A playground for locals, Phnom Kulen (literally Mountain of the Lychees) is a gorgeous day out. The main attraction is the waterfalls at the top of Kulen Mountain and it’s also a great picnic spot; well set up in Cambodian style with hammocks and shelters to keep you shaded from the sun. It’s around 1.5-2 hours drive from Siem Reap and if you go all the way to the top by van or car, you need to get there early, as the road is one-way traffic only.
The birthplace of the ancient Khmer empire, it is said that it was at Phnom Kulen that King Jayavarman II proclaimed Cambodia’s independence from Java.
Additionally it’s a very sacred site with multiple temples easily accessible. Two sites most noted are the Thousand Lingas at Kbal Spean, within the Kulen National Park site and Preah Ang Thom pagoda with its giant reclining Buddha. The area is a magnet to “kru khmer” (natural medicine doctors), and attracts people seeking blessings from its holy waters, particularly the potent life-giving waters at Kbal Spean, that are said to help couples conceive.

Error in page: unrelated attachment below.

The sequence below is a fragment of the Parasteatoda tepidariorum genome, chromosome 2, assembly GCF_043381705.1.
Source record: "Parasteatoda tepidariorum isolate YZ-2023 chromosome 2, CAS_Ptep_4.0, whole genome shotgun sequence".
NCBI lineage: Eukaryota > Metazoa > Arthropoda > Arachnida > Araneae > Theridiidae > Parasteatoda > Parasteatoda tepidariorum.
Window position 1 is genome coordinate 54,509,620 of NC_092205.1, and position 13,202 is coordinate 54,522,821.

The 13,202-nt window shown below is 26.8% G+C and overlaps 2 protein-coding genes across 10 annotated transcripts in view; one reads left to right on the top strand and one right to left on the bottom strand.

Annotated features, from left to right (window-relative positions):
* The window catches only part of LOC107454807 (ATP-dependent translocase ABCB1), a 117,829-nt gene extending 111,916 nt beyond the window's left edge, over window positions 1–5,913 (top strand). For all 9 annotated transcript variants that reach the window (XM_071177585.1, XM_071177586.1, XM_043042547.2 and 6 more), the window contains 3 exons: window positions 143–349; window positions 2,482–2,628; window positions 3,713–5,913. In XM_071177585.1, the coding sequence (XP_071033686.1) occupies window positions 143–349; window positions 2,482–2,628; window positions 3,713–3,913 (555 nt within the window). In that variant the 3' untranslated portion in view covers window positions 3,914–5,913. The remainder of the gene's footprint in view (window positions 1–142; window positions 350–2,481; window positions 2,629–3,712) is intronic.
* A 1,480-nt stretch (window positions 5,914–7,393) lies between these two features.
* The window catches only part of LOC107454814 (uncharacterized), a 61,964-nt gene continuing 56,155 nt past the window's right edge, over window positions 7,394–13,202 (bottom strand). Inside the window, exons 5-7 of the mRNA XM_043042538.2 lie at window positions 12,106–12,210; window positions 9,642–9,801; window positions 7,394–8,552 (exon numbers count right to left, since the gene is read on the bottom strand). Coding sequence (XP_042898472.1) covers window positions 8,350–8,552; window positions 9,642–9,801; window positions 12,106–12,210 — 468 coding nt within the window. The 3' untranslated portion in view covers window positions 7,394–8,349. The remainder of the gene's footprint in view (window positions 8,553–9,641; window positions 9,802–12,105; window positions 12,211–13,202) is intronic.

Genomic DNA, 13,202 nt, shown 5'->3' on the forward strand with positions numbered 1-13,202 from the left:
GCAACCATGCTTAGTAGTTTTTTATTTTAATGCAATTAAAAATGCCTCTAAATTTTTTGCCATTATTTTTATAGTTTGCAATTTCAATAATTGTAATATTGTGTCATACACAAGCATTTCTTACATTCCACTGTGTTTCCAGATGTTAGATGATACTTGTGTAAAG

Admission and Hours
Phnom Kulen is within the Kulen National Park, which requires a separate ticket to the Angkor Archaeological Park. It’s $20 per person if bought at the gate at the entrance to the mountain but you can ask your guide or driver to obtain tickets for you in town, from the City Angkor Hotel for a reduced rate. Cambodians can enter for free.
If you’re going to the top of the mountain by car, van or moto, you need to go up before 11am. The road is one-way traffic only and the traffic going up finishes early, so don’t be late!
This is a place where Cambodians go to relax and play. In Cambodian culture most people dress conservatively even whilst swimming, so girls – keep to shorts and t-shirts, boys too – or if you must, at least shorts. No bikinis or speedos please!